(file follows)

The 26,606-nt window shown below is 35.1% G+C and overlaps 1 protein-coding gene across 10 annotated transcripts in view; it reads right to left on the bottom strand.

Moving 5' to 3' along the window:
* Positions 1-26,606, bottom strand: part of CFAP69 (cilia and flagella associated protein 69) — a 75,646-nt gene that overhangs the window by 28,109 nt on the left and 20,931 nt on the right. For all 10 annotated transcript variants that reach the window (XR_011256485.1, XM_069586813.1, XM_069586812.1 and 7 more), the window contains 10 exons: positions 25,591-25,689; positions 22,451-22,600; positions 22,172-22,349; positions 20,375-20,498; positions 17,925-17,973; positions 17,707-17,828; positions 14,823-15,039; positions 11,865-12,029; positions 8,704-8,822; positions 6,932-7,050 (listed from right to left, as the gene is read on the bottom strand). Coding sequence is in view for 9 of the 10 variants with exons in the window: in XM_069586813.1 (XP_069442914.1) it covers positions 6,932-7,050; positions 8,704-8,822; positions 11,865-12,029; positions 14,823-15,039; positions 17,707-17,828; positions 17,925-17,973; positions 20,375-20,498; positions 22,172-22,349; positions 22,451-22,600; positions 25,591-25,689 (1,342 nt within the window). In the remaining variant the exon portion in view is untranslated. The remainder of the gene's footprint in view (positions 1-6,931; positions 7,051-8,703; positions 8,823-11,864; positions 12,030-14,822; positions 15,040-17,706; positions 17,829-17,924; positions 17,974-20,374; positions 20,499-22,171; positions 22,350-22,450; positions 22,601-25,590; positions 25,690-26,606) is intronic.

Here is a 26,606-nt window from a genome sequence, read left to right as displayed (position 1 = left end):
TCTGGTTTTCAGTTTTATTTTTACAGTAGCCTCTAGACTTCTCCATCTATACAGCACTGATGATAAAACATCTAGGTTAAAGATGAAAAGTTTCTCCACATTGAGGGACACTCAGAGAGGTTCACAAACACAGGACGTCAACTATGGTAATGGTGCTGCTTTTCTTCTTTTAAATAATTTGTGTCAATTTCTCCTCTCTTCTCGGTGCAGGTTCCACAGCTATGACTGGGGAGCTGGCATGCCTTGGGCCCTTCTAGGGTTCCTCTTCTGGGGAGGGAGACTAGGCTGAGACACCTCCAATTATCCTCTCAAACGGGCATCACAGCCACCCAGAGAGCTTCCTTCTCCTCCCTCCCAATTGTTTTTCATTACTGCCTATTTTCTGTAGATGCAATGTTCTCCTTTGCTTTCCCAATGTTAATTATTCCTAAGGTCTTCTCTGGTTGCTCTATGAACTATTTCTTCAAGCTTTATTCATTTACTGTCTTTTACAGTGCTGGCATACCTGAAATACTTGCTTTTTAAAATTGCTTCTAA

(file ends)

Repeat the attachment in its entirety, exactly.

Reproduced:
The 26,606-nt window shown below is 35.1% G+C and overlaps 1 protein-coding gene across 10 annotated transcripts in view; it reads right to left on the bottom strand.

Moving 5' to 3' along the window:
* Positions 1-26,606, bottom strand: part of CFAP69 (cilia and flagella associated protein 69) — a 75,646-nt gene that overhangs the window by 28,109 nt on the left and 20,931 nt on the right. For all 10 annotated transcript variants that reach the window (XR_011256485.1, XM_069586813.1, XM_069586812.1 and 7 more), the window contains 10 exons: positions 25,591-25,689; positions 22,451-22,600; positions 22,172-22,349; positions 20,375-20,498; positions 17,925-17,973; positions 17,707-17,828; positions 14,823-15,039; positions 11,865-12,029; positions 8,704-8,822; positions 6,932-7,050 (listed from right to left, as the gene is read on the bottom strand). Coding sequence is in view for 9 of the 10 variants with exons in the window: in XM_069586813.1 (XP_069442914.1) it covers positions 6,932-7,050; positions 8,704-8,822; positions 11,865-12,029; positions 14,823-15,039; positions 17,707-17,828; positions 17,925-17,973; positions 20,375-20,498; positions 22,172-22,349; positions 22,451-22,600; positions 25,591-25,689 (1,342 nt within the window). In the remaining variant the exon portion in view is untranslated. The remainder of the gene's footprint in view (positions 1-6,931; positions 7,051-8,703; positions 8,823-11,864; positions 12,030-14,822; positions 15,040-17,706; positions 17,829-17,924; positions 17,974-20,374; positions 20,499-22,171; positions 22,350-22,450; positions 22,601-25,590; positions 25,690-26,606) is intronic.

Here is a 26,606-nt window from a genome sequence, read left to right as displayed (position 1 = left end):
TCTGGTTTTCAGTTTTATTTTTACAGTAGCCTCTAGACTTCTCCATCTATACAGCACTGATGATAAAACATCTAGGTTAAAGATGAAAAGTTTCTCCACATTGAGGGACACTCAGAGAGGTTCACAAACACAGGACGTCAACTATGGTAATGGTGCTGCTTTTCTTCTTTTAAATAATTTGTGTCAATTTCTCCTCTCTTCTCGGTGCAGGTTCCACAGCTATGACTGGGGAGCTGGCATGCCTTGGGCCCTTCTAGGGTTCCTCTTCTGGGGAGGGAGACTAGGCTGAGACACCTCCAATTATCCTCTCAAACGGGCATCACAGCCACCCAGAGAGCTTCCTTCTCCTCCCTCCCAATTGTTTTTCATTACTGCCTATTTTCTGTAGATGCAATGTTCTCCTTTGCTTTCCCAATGTTAATTATTCCTAAGGTCTTCTCTGGTTGCTCTATGAACTATTTCTTCAAGCTTTATTCATTTACTGTCTTTTACAGTGCTGGCATACCTGAAATACTTGCTTTTTAAAATTGCTTCTAA